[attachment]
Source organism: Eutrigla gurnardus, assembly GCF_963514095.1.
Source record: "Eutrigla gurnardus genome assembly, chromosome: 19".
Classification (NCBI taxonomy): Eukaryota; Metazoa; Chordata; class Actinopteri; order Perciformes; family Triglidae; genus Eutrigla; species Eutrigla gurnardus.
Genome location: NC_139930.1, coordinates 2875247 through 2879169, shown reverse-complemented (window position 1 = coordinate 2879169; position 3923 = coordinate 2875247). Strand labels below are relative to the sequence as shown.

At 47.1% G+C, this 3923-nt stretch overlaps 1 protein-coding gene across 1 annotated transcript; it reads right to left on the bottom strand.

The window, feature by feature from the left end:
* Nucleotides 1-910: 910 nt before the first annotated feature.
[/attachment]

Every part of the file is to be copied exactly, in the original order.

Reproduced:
Source organism: Eutrigla gurnardus, assembly GCF_963514095.1.
Source record: "Eutrigla gurnardus genome assembly, chromosome: 19".
Classification (NCBI taxonomy): Eukaryota; Metazoa; Chordata; class Actinopteri; order Perciformes; family Triglidae; genus Eutrigla; species Eutrigla gurnardus.
Genome location: NC_139930.1, coordinates 2875247 through 2879169, shown reverse-complemented (window position 1 = coordinate 2879169; position 3923 = coordinate 2875247). Strand labels below are relative to the sequence as shown.

At 47.1% G+C, this 3923-nt stretch overlaps 1 protein-coding gene across 1 annotated transcript; it reads right to left on the bottom strand.

The window, feature by feature from the left end:
* Nucleotides 1-910: 910 nt before the first annotated feature.